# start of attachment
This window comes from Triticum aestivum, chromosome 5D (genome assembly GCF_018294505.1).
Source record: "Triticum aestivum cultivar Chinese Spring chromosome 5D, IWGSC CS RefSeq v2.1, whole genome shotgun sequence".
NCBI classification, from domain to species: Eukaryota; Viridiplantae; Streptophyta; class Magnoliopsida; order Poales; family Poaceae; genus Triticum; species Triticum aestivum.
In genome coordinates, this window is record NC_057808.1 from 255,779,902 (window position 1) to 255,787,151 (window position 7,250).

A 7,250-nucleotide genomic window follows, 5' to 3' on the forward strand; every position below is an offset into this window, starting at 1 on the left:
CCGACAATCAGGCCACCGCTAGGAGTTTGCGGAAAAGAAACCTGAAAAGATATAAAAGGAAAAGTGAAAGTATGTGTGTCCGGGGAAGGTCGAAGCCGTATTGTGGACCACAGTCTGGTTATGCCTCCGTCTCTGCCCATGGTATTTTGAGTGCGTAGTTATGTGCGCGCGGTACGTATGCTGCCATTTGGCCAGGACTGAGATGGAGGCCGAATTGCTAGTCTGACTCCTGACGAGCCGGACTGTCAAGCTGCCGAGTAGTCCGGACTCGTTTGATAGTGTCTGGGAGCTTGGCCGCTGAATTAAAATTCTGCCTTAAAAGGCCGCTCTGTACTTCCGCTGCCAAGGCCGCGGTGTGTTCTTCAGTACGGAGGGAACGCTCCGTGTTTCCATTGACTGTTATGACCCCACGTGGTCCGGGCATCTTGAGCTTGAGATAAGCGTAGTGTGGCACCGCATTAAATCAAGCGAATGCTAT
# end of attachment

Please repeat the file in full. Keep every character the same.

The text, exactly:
This window comes from Triticum aestivum, chromosome 5D (genome assembly GCF_018294505.1).
Source record: "Triticum aestivum cultivar Chinese Spring chromosome 5D, IWGSC CS RefSeq v2.1, whole genome shotgun sequence".
NCBI classification, from domain to species: Eukaryota; Viridiplantae; Streptophyta; class Magnoliopsida; order Poales; family Poaceae; genus Triticum; species Triticum aestivum.
In genome coordinates, this window is record NC_057808.1 from 255,779,902 (window position 1) to 255,787,151 (window position 7,250).

A 7,250-nucleotide genomic window follows, 5' to 3' on the forward strand; every position below is an offset into this window, starting at 1 on the left:
CCGACAATCAGGCCACCGCTAGGAGTTTGCGGAAAAGAAACCTGAAAAGATATAAAAGGAAAAGTGAAAGTATGTGTGTCCGGGGAAGGTCGAAGCCGTATTGTGGACCACAGTCTGGTTATGCCTCCGTCTCTGCCCATGGTATTTTGAGTGCGTAGTTATGTGCGCGCGGTACGTATGCTGCCATTTGGCCAGGACTGAGATGGAGGCCGAATTGCTAGTCTGACTCCTGACGAGCCGGACTGTCAAGCTGCCGAGTAGTCCGGACTCGTTTGATAGTGTCTGGGAGCTTGGCCGCTGAATTAAAATTCTGCCTTAAAAGGCCGCTCTGTACTTCCGCTGCCAAGGCCGCGGTGTGTTCTTCAGTACGGAGGGAACGCTCCGTGTTTCCATTGACTGTTATGACCCCACGTGGTCCGGGCATCTTGAGCTTGAGATAAGCGTAGTGTGGCACCGCATTAAATCAAGCGAATGCTAT